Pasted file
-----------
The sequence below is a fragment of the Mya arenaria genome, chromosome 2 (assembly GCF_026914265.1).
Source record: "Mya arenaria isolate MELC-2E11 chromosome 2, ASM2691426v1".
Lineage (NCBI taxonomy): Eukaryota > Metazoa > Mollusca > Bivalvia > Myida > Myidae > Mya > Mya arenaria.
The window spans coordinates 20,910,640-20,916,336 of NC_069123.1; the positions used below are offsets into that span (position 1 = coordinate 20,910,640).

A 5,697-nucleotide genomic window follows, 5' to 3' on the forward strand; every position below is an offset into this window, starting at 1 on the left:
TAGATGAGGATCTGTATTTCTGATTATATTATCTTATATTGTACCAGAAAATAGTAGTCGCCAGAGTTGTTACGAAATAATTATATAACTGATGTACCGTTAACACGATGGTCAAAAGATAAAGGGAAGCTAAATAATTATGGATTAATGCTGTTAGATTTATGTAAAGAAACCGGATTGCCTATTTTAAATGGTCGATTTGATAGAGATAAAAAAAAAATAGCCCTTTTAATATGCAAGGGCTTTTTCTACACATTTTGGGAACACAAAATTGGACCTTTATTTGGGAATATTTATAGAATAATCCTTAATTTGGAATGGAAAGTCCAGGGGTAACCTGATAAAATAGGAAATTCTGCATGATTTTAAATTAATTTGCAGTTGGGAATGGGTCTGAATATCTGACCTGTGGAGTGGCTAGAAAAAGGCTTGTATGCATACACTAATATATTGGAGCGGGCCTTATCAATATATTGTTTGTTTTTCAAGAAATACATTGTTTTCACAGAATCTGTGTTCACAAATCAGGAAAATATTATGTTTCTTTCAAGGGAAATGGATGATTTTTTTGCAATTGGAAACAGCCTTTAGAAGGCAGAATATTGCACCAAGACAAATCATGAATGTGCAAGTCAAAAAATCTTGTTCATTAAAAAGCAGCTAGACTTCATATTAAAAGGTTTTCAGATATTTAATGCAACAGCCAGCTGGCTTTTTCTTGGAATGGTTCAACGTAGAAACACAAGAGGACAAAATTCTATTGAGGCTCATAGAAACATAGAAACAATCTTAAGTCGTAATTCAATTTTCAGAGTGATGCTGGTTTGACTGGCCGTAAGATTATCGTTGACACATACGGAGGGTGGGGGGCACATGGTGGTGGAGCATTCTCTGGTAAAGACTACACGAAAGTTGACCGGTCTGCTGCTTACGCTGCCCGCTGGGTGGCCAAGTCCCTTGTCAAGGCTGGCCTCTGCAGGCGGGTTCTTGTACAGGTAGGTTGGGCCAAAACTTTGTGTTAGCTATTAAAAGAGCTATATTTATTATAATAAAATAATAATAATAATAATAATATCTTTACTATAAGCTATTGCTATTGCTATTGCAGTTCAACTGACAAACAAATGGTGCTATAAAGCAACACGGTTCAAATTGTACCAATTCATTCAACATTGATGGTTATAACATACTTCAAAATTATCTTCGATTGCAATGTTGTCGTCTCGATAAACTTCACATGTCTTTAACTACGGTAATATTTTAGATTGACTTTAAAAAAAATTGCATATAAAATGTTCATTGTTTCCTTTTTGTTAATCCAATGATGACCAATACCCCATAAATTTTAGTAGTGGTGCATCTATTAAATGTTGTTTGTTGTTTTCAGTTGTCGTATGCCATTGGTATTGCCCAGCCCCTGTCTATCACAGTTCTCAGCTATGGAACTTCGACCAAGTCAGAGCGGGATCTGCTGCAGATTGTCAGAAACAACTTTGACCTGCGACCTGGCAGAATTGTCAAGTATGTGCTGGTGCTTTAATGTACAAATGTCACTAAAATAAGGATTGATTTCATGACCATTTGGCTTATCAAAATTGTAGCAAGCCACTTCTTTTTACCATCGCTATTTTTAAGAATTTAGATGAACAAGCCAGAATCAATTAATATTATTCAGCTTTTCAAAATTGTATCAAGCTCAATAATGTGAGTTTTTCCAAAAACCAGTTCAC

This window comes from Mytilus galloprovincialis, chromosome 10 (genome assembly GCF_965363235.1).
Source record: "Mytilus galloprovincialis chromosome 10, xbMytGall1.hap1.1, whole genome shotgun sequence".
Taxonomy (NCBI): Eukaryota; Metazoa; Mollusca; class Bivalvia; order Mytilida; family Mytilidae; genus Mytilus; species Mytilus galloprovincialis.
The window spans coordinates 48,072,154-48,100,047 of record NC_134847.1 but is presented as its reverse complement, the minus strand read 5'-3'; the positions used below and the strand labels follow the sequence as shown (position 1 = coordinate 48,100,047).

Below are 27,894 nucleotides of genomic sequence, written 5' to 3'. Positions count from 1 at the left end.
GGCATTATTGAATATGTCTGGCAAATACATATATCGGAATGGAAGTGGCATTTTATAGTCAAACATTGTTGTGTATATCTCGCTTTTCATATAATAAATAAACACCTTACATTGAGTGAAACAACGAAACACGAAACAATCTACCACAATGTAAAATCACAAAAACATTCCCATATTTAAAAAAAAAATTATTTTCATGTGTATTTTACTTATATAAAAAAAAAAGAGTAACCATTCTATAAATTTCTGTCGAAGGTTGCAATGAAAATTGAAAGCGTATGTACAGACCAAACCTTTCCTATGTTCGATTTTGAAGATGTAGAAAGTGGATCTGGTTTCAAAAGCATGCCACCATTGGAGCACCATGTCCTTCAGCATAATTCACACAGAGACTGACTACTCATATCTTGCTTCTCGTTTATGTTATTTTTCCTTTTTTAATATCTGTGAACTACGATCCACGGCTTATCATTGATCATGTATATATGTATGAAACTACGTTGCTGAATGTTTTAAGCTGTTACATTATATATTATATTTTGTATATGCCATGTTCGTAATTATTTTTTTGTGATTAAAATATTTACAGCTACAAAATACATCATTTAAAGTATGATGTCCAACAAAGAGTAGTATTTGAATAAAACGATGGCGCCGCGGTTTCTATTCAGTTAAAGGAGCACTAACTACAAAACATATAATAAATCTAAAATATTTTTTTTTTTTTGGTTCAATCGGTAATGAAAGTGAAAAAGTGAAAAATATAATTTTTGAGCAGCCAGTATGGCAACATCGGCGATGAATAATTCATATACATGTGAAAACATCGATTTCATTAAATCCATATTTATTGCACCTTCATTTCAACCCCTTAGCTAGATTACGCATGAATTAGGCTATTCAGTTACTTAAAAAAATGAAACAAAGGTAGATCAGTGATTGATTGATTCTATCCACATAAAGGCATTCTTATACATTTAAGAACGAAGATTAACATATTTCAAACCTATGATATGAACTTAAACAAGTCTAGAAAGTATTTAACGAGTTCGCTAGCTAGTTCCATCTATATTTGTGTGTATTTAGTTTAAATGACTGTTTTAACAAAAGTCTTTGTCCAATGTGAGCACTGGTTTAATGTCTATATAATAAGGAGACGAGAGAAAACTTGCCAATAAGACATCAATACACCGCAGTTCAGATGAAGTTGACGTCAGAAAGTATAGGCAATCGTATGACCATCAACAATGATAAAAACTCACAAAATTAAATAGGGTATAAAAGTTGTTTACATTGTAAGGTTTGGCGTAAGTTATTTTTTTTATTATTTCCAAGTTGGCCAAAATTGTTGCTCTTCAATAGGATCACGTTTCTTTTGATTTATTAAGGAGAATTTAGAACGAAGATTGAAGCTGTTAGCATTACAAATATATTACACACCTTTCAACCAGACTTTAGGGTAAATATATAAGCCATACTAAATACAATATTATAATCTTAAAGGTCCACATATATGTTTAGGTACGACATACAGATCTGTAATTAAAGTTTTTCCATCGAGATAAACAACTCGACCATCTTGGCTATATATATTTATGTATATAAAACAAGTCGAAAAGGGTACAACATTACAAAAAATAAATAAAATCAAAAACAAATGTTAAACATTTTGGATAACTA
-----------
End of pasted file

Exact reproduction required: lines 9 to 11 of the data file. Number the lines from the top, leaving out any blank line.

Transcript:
Taxonomy (NCBI): Eukaryota; Metazoa; Mollusca; class Bivalvia; order Mytilida; family Mytilidae; genus Mytilus; species Mytilus galloprovincialis.
The window spans coordinates 48,072,154-48,100,047 of record NC_134847.1 but is presented as its reverse complement, the minus strand read 5'-3'; the positions used below and the strand labels follow the sequence as shown (position 1 = coordinate 48,100,047).

Below are 27,894 nucleotides of genomic sequence, written 5' to 3'. Positions count from 1 at the left end.